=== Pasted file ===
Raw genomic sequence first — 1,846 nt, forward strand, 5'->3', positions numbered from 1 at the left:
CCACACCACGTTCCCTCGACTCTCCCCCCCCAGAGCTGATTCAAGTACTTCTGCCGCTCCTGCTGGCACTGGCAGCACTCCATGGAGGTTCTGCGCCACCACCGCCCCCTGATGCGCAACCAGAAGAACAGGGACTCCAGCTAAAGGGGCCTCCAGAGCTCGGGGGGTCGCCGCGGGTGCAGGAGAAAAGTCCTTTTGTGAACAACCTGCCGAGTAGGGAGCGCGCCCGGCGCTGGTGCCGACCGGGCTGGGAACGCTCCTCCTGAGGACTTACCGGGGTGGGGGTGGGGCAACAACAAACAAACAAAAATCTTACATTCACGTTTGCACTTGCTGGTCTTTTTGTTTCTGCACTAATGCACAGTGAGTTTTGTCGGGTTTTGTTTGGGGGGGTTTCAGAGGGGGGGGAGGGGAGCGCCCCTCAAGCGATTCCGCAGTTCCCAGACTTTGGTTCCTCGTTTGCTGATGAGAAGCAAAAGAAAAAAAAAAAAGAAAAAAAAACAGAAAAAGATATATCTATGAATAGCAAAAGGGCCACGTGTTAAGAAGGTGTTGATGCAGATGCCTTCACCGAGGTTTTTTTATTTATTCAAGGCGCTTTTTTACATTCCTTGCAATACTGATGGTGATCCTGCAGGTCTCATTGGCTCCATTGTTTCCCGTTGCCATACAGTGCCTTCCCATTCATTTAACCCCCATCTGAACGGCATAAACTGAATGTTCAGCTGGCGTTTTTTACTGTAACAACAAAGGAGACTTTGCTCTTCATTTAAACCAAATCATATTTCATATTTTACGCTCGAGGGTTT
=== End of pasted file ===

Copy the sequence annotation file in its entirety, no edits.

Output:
Raw genomic sequence first — 1,846 nt, forward strand, 5'->3', positions numbered from 1 at the left:
CCACACCACGTTCCCTCGACTCTCCCCCCCCAGAGCTGATTCAAGTACTTCTGCCGCTCCTGCTGGCACTGGCAGCACTCCATGGAGGTTCTGCGCCACCACCGCCCCCTGATGCGCAACCAGAAGAACAGGGACTCCAGCTAAAGGGGCCTCCAGAGCTCGGGGGGTCGCCGCGGGTGCAGGAGAAAAGTCCTTTTGTGAACAACCTGCCGAGTAGGGAGCGCGCCCGGCGCTGGTGCCGACCGGGCTGGGAACGCTCCTCCTGAGGACTTACCGGGGTGGGGGTGGGGCAACAACAAACAAACAAAAATCTTACATTCACGTTTGCACTTGCTGGTCTTTTTGTTTCTGCACTAATGCACAGTGAGTTTTGTCGGGTTTTGTTTGGGGGGGTTTCAGAGGGGGGGGAGGGGAGCGCCCCTCAAGCGATTCCGCAGTTCCCAGACTTTGGTTCCTCGTTTGCTGATGAGAAGCAAAAGAAAAAAAAAAAAGAAAAAAAAACAGAAAAAGATATATCTATGAATAGCAAAAGGGCCACGTGTTAAGAAGGTGTTGATGCAGATGCCTTCACCGAGGTTTTTTTATTTATTCAAGGCGCTTTTTTACATTCCTTGCAATACTGATGGTGATCCTGCAGGTCTCATTGGCTCCATTGTTTCCCGTTGCCATACAGTGCCTTCCCATTCATTTAACCCCCATCTGAACGGCATAAACTGAATGTTCAGCTGGCGTTTTTTACTGTAACAACAAAGGAGACTTTGCTCTTCATTTAAACCAAATCATATTTCATATTTTACGCTCGAGGGTTT